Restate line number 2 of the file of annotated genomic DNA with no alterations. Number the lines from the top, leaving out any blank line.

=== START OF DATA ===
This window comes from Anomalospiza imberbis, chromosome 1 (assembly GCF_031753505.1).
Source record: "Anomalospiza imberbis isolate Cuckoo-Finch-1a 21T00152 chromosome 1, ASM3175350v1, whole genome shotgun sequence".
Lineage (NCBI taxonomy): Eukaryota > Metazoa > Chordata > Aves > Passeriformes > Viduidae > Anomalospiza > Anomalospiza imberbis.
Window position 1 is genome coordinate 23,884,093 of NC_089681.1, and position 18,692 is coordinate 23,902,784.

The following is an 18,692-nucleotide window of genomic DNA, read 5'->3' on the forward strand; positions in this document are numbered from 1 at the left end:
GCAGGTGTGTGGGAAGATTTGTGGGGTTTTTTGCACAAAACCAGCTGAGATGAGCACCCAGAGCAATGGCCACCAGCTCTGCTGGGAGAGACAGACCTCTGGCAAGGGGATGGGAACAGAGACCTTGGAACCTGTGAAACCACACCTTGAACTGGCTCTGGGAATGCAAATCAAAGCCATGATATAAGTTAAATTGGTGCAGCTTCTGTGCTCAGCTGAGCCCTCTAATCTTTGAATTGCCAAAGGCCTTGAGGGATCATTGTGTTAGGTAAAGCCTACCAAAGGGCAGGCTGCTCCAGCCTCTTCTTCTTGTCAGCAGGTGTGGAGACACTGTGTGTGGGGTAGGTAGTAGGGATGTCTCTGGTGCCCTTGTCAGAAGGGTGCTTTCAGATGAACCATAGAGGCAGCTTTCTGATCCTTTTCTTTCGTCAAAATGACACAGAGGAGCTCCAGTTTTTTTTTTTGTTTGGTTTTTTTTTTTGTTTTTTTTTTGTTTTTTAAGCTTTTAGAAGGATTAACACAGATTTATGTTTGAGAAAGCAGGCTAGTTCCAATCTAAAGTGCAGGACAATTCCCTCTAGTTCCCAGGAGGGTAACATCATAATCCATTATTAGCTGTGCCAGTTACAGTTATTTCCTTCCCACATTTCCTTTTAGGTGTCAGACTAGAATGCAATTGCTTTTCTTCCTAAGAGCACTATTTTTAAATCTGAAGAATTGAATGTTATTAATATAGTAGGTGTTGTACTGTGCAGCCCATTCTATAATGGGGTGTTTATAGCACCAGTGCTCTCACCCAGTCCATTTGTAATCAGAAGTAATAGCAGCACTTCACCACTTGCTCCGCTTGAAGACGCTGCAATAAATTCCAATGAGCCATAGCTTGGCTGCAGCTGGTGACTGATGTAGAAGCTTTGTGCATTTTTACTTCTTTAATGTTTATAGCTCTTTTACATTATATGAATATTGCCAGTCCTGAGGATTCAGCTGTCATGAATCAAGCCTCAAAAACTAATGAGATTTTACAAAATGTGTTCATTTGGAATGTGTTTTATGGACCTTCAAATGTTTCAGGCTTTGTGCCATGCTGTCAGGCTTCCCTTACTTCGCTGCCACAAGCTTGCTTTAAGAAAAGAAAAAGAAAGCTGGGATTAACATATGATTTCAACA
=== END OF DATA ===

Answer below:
Source record: "Anomalospiza imberbis isolate Cuckoo-Finch-1a 21T00152 chromosome 1, ASM3175350v1, whole genome shotgun sequence".